The Temple of Heaven is considered the most holy of Beijing’s imperial temples. It has been described as “a masterpiece of architecture and landscape design”. It is a Taoist temple which was constructed in 14th century by Emperor Yongle of the Ming Dynasty (who also built the Forbidden City) as his personal temple, where he would pray for good harvest and to atone for the sins of his people. Being seen to pray was very important for the emperor as a bad harvest could be interpreted as a fall from Heaven’s favor! The design of the Temple of Heaven is very complex, in keeping with its sacred purpose; its design reflects the mystical cosmological laws which were believed to be central to the workings of the universe. Both the overall arrangement and the buildings, reflect the relationship between sky and earth, which was the crux of understanding of the Universe at that time. The entire temple complex is surrounded by two walls; the outer wall has a taller, semi-circular northern end, representing Heaven, and a shorter, rectangular southern end, representing the Earth. Both the Hall of Prayer for Good Harvests and the Circular Mound Altar are round, each standing on an ornate square, in order represent Heaven and Earth.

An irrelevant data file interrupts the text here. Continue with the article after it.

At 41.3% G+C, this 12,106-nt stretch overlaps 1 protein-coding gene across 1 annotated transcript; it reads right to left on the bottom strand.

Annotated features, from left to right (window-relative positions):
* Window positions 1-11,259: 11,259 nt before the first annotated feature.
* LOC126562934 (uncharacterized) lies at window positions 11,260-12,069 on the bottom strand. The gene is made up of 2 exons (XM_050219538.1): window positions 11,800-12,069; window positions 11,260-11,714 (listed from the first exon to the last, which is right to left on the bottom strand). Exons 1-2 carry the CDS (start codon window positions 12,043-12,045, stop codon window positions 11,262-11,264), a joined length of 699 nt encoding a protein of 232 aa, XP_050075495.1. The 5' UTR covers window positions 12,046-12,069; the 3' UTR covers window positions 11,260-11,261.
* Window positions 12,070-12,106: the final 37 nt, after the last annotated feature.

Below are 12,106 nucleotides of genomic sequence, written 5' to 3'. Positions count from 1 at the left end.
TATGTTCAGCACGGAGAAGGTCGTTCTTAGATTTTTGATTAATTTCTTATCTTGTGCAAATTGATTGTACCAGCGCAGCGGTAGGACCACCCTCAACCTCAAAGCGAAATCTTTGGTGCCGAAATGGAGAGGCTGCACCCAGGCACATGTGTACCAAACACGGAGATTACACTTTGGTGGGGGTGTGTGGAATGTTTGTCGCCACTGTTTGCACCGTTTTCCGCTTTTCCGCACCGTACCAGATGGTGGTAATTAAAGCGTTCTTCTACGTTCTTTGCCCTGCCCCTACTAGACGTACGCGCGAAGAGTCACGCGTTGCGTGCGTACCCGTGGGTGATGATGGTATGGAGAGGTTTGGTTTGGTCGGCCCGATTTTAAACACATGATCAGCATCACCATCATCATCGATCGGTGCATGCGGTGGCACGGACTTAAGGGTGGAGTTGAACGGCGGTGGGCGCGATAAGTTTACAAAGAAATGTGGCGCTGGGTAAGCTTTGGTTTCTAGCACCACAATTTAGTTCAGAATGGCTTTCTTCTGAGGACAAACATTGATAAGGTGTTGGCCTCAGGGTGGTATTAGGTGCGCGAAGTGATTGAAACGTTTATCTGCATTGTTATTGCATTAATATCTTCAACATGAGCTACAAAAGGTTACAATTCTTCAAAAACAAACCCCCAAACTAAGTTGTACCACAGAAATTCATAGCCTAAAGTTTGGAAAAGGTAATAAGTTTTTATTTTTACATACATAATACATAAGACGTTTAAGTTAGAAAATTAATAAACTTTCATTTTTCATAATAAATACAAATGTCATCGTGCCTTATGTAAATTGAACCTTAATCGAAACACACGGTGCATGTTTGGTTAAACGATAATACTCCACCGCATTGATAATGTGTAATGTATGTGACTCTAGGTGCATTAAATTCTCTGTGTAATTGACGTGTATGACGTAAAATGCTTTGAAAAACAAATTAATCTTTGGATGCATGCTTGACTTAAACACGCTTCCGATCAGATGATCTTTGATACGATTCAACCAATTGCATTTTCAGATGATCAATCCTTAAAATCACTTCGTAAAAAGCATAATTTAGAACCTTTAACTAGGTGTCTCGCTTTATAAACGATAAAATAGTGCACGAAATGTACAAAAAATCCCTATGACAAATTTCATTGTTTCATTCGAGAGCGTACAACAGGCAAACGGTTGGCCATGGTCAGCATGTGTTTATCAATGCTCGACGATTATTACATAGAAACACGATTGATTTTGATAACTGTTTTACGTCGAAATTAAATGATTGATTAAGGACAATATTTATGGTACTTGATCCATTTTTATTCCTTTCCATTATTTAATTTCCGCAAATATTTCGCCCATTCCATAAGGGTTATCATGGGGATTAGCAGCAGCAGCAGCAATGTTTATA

Joan Miró was a Catalan artist (born 1893 in Barcelona), who worked in many mediums producing art lithographs, murals, tapestries, and sculptures for public spaces as well as being a prolific abstract painter. A visit to the Fundació Joan Miró is wonderful experience if you enjoy modern art.